In many ways MERS’s disciplined approach is a reflection of Wagner’s flinty character. She grew up in a religious, working-class family in Laingsburg, Michigan. Her father, Thor Amundsen, was a Norwegian immigrant who didn’t complete high school and worked as a lathe operator at Motor Wheel Corp. in Lansing, a wheel and rim maker that Goodyear Tire & Rubber Co. acquired in 1964. Her mother, Eliza, was of Puritan stock and worked as a bank teller and as a clerk at Sears.

Wagner’s early interest was teaching. She attended the Moody Bible Institute in Chicago. After three years, which included teaching stints in South Side housing projects, she earned a diploma in Christian education; then she enrolled at Bradley University in Peoria, Illinois, for two years, earning a bachelor’s degree in education in 1968. She married and had two boys, taught first and third grades, then started a nursery school in Washington, Illinois — a small Mennonite community south of Peoria whose residents impressed her with their religious commitment to volunteerism. That penchant for service, as well as a knack for tough love and discipline, facilitated her career and shaped her management style.

A detour in her personal life led to an unexpected career change. In 1983 she divorced and returned to the Lansing area, taking a job answering phones at E.F. Hutton & Co. She soon became the office’s insurance coordinator and, in less than a year, an institutional bond broker, where she discovered a love for sales and had MERS as a client. E. F. Hutton collapsed in late 1987. Wagner accepted a position as MERS’s CIO in January 1988.

Wagner quickly began to exercise initiative at MERS. Her brokerage background, which focused on short-term instruments, qualified her to manage the system’s cash holdings while leaving the bulk of the portfolio, then worth some $1 billion, in the hands of outside managers. In 1990, though, she brought in eight to 14 managers for new asset classes such as small-cap stocks and real estate.

Wagner became CEO in 2000 — just as stock markets were beginning to tumble. Assets in the defined contribution plan, which MERS had added to its lineup in 1997, slid over the next two years. Today defined contribution accounts for just $28 million of total assets.

MERS responded to the market downturn with a slew of new products, including group life and disability insurance, the health care savings plan and the retiree health funding vehicle for OPEBs. The health care savings plan has attracted $17 million in assets and some 112 employers with 3,000 members. The OPEB trust funds have some 90 employers and $126 million in assets. In 2005, MERS introduced a pooled medical insurance program, the first of its kind in a public system. The following year it created the hybrid defined benefit/defined contribution plan, a low-cost alternative that pays beneficiaries roughly 1 to 1.5 percent of their final average salary for every year of service — about half the level of most defined benefit plans. Employers and employees can also pay into a separate defined contribution account, with the employee bearing the investment risk. The plan has failed to catch on just yet; MERS has sold the product to only four employers and garnered just $20,000 in assets.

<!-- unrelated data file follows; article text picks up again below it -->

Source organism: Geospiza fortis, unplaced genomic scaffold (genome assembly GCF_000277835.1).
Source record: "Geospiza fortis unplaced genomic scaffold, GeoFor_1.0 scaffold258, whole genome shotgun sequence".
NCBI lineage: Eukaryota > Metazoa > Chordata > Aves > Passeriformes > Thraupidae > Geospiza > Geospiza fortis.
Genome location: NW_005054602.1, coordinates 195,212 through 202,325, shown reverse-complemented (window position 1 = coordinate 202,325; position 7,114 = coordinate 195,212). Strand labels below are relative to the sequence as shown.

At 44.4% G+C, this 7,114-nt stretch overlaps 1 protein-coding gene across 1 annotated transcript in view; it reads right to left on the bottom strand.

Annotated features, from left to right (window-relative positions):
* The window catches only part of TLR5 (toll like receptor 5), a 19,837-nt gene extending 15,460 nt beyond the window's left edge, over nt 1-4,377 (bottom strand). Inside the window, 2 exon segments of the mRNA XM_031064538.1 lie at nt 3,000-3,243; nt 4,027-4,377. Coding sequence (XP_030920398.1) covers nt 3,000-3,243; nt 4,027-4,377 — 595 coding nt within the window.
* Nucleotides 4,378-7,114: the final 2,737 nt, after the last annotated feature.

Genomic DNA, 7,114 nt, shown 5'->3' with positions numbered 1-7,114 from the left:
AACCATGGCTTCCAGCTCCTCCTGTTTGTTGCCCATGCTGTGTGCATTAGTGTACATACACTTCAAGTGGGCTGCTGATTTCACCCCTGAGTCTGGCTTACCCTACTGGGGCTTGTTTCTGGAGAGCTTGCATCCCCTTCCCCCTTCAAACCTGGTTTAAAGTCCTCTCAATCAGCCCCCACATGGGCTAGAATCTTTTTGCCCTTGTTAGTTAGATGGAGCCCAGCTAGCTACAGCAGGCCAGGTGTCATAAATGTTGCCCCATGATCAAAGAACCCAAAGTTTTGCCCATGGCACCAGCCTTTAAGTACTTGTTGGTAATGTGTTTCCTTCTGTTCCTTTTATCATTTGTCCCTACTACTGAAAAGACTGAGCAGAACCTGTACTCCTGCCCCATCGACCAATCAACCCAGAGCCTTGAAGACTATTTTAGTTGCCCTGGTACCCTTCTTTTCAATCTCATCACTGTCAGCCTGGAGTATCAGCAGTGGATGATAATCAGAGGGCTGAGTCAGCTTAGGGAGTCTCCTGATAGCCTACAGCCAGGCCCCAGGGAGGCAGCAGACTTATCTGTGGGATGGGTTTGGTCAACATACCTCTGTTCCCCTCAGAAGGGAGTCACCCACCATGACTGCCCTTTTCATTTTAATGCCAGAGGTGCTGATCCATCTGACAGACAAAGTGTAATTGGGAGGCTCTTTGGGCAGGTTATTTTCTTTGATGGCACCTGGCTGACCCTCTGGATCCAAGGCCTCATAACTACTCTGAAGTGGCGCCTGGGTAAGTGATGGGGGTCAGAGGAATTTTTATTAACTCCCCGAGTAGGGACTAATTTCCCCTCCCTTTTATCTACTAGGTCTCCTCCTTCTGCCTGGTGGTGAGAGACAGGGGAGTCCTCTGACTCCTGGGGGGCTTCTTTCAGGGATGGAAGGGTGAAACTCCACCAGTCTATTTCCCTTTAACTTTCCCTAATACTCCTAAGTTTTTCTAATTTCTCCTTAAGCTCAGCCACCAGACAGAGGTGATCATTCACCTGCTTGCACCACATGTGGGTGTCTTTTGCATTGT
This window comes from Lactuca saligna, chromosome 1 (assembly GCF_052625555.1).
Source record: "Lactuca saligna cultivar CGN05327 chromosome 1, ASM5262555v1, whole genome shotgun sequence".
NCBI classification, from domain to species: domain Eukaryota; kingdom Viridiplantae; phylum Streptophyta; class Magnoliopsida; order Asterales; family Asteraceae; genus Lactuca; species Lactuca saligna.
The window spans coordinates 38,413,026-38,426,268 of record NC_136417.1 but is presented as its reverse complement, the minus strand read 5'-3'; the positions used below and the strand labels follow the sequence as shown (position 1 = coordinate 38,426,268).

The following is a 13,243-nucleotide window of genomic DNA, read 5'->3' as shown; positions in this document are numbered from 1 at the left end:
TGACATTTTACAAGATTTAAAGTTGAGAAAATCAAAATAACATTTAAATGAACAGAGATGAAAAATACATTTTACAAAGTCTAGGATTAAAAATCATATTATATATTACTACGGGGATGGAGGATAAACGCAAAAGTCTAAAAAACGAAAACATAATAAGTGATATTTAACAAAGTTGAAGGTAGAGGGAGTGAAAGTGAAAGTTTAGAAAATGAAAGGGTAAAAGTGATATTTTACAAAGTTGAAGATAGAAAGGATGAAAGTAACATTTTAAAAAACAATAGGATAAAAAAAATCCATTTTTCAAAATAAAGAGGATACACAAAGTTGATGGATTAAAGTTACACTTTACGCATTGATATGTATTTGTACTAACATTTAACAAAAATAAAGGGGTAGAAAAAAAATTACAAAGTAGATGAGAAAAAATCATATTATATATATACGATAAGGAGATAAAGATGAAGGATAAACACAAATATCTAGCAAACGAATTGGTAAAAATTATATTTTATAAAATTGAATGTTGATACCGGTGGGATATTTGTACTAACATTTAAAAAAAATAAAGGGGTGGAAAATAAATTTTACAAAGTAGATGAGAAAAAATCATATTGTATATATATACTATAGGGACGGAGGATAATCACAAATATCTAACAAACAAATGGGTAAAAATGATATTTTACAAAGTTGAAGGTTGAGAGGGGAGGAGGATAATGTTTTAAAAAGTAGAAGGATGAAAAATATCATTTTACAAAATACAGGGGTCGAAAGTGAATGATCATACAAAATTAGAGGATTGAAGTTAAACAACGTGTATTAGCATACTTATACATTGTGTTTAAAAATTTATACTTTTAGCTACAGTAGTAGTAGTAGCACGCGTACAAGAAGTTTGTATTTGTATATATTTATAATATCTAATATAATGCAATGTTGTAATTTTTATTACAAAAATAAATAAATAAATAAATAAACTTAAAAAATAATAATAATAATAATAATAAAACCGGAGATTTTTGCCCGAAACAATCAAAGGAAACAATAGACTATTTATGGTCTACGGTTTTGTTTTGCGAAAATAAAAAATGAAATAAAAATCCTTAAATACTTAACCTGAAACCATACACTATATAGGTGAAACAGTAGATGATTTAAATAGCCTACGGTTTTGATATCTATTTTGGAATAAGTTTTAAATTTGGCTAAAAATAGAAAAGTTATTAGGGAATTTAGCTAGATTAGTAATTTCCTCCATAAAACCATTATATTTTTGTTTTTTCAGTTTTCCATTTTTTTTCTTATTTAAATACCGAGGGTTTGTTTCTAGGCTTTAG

As its product lineup proliferated, MERS, in conjunction with actuarial and benefits consulting firm Gabriel, Roeder, Smith & Co., spent $6 million to develop customizable administrative software. Dubbed Arrivos, it was completed in June 2008 after four years of development.

MERS established Tegrit last year to market its products and services. The start-up is part of the pension fund’s $602 million private equity portfolio, which is managed by Credit Suisse Group. MERS owns 99.5 percent of Tegrit, and Credit Suisse owns the rest. So far, MERS has injected some $30 million of the $100 million that it has made available to Tegrit, says Tegrit CEO Garrow. Tegrit, which has its own management, used the money to lift an eight-person team of software developers from Gabriel, Roeder, Smith & Co. to form Tegrit Technologies. That division, based in Livonia, Michigan, now employs 20 people. Then it bought a minority interest in a small administrator of plans in Florida, the first of several planned acquisitions.

Tegrit sold Arrivos to the Arkansas Local Police and Fire Retirement System in November and then to the Employees’ Retirement Fund of the City of Fort Worth, Texas, in March. Garrow says he expects Tegrit to sign two or three more contracts this year. David Clark, executive director of the Arkansas retirement program, says Arrivos is well suited to handle the complexity of his system, which invests about $615 million for more than 450 employers with some 30,000 participants. About two thirds of member cities can now access the platform to report contributions and make payments, says Clark, noting that a lack of Internet connectivity in rural areas of Arkansas has prevented greater use of the product. The pension fund is paying Tegrit about $1 million during 2008 and 2009 to install and customize the software and train employees in its use, after which it will pay a monthly fee. “This has been a godsend,” says Clark, noting that until recently, each member’s data had been stored on paper documents.

Tegrit has yet to land its first client in asset management or administration, which will be a challenging market to crack. It is set up to manage money through a separate division, Tegrit Investment Advisors. “As the only state system to target OPEB outside their borders, MERS can get first-mover advantage. But it needs to hustle faster to get into the market,” says Girard Miller, a former Tegrit board member who is now a retirement consultant with PFM Group.

Wagner says developing MERS’s presence outside Michigan will require a multiyear effort. “We’re still building a reputation. I want to give this five years,” she says. Wagner probably won’t be at MERS that long. The pension fund has no mandatory retirement age, but she has begun thinking about winding down. The entrepreneurial energy she’s unleashed at MERS seems set to live on, though.